Being silly lightens the spirit and again builds resiliency.  We’ve all heard how the extra oxygen taken in while laughing is so good for us. 

Looking for the wonder of each day of life can be a challenge in the midst of suffering and tragedy. A call to silliness may sound even sacrilegious, if not at least disrespectful, at this time. But being able to laugh at our selves while full of questions, fear, and worry helps diffuse the tension. And there are miracles and good news all around. Life still needs our smiles.

Young children naturally bring laughter. They cry one minute and laugh heartedly the next. Borrow your friend’s grandkids via video if you must and interview them to hear their unfiltered responses. I bet you'll at least smile, if not laugh. 

I’m thankful currently for author and young adult expert Mark Matlock’s kitchen dance videos he’s posted on Facebook just to lighten our moods. What would it take for you to share a silly video like that to make someone laugh? If you want to get in on the fun get the sway app and transform yourself into the groove at: and have a good laugh.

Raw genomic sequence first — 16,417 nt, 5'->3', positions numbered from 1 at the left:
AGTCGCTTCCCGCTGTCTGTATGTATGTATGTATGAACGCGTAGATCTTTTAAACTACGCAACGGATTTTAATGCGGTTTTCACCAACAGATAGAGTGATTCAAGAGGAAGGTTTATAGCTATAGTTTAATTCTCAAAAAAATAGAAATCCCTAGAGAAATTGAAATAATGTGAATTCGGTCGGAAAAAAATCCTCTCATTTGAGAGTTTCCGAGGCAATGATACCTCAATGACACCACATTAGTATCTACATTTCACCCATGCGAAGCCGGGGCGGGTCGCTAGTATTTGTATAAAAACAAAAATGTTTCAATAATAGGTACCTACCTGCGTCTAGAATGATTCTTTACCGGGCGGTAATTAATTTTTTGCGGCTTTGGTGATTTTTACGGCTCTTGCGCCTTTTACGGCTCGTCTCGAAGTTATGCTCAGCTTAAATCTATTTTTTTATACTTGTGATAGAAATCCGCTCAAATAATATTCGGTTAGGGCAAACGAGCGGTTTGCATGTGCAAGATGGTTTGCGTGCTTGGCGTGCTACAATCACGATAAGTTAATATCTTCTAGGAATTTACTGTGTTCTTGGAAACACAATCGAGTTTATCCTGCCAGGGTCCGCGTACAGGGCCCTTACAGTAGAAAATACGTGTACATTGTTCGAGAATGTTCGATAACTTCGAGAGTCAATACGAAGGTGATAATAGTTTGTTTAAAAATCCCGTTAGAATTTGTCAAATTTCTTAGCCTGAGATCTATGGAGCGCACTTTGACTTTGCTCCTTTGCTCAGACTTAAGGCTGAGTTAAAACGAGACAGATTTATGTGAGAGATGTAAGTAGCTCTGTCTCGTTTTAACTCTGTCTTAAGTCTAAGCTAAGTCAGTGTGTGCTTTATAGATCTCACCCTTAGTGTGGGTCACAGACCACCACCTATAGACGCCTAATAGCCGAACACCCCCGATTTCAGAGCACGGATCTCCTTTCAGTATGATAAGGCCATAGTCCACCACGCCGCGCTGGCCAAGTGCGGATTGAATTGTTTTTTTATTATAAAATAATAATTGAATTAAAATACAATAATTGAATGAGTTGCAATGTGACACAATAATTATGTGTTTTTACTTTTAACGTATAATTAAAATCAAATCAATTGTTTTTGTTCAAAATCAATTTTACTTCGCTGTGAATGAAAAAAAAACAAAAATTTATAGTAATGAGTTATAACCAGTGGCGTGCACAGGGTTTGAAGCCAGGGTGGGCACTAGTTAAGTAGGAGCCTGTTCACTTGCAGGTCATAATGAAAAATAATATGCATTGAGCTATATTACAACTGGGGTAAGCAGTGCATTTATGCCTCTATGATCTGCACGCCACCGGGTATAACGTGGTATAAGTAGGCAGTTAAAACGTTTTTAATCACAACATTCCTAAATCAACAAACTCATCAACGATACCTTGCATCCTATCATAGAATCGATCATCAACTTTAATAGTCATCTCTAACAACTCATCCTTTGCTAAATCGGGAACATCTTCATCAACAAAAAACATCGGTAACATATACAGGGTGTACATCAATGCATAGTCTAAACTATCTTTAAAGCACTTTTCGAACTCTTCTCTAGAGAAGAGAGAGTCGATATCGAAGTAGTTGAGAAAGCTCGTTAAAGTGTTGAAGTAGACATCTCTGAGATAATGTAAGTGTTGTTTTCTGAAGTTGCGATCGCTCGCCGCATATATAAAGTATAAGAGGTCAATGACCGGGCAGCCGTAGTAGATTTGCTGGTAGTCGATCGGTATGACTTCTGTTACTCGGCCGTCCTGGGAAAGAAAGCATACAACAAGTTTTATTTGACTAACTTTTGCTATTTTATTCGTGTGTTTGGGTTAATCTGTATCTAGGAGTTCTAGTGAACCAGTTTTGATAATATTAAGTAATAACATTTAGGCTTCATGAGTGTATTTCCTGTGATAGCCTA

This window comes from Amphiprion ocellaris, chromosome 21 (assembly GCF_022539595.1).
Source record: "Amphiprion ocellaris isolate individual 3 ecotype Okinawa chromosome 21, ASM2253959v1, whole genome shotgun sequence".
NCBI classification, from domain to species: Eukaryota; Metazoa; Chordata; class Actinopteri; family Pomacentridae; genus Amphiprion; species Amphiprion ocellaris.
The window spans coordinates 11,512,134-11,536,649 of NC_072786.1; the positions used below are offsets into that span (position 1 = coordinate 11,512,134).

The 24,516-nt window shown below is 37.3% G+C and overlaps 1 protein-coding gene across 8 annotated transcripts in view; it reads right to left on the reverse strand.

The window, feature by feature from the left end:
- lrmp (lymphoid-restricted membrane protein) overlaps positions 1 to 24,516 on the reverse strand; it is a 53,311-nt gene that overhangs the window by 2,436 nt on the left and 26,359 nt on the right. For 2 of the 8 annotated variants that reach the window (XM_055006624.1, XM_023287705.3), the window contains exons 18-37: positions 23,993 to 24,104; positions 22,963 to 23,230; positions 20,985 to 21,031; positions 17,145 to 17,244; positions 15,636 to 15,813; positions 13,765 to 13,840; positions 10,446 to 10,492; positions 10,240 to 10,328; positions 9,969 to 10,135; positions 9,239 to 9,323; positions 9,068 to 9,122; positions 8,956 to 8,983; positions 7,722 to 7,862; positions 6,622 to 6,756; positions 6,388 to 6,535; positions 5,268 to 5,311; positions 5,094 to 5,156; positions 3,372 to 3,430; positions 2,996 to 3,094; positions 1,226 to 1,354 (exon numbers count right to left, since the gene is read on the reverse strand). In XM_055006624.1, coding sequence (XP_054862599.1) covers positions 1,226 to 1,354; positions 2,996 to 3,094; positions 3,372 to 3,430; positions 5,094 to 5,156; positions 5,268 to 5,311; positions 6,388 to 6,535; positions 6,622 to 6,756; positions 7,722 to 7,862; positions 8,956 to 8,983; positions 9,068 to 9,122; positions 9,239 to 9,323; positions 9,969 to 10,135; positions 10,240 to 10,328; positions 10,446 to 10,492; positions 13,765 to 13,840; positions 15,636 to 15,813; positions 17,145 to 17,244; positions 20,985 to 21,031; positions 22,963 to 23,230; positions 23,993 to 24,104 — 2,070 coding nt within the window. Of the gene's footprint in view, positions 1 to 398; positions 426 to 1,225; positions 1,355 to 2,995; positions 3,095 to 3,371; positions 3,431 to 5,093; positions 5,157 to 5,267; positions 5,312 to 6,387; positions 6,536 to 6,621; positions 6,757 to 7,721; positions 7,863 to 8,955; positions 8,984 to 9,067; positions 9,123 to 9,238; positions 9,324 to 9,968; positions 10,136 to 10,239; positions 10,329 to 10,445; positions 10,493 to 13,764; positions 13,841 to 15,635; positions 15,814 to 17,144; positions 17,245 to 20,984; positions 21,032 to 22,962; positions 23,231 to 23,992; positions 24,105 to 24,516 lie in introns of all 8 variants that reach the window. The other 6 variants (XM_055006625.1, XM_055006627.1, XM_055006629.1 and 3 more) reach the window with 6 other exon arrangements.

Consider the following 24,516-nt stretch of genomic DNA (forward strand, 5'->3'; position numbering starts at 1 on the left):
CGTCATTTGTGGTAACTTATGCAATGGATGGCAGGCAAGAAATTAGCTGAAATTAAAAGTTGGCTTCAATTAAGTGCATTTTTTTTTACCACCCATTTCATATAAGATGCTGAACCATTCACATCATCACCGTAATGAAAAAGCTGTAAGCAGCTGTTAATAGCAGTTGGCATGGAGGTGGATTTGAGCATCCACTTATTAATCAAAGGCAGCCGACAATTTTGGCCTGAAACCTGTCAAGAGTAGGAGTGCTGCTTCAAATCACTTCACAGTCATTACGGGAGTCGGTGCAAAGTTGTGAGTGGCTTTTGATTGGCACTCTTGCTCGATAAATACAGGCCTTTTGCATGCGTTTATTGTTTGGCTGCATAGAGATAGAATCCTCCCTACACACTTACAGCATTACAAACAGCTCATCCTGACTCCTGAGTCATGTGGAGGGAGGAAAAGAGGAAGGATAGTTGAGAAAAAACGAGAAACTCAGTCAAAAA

I have to work at laughter sometimes. It doesn’t come to me as naturally as putting my nose in a book. I'm going to go listen to my husband's jokes and have him read me the daily comics and work on that smile. I am convinced that smiles that turn into laughter are an important part of self-care.


You CAN build your resilience to lead in such a time as this by CUTTING YOURSELF SOME SLACK by working less, watching your sleep patterns, and remembering to smile as vital actions of your self-care.  

YOU are the person for such a time as this. The threat of decreased donor engagement for our organizations, interrupted supply chains for our businesses, layoffs, distractions from mission focus, the steep learning curve to work as a team virtually, and the stress of an unknown timeframe for this pandemic to end has knocked us for a loop. But RESILIENCE promises us “...the ability to bring energy- mental, spiritual, physical and emotional energy- to our lives, and particularly to situations that are difficult...” (Ferguson, Laurie J, PhD

If you missed my previous blogs in this BUILDING RESILIENCE series please visit Transforming Influence and sign up to receive future posts. This concludes this series.

Photo from 123RF license

Dawn Yoder Graber
Post by Dawn Yoder Graber
April 9, 2020
Coach to Rising Women Executives & Energizing Educator for your Team’s Targeted Learning Opportunities.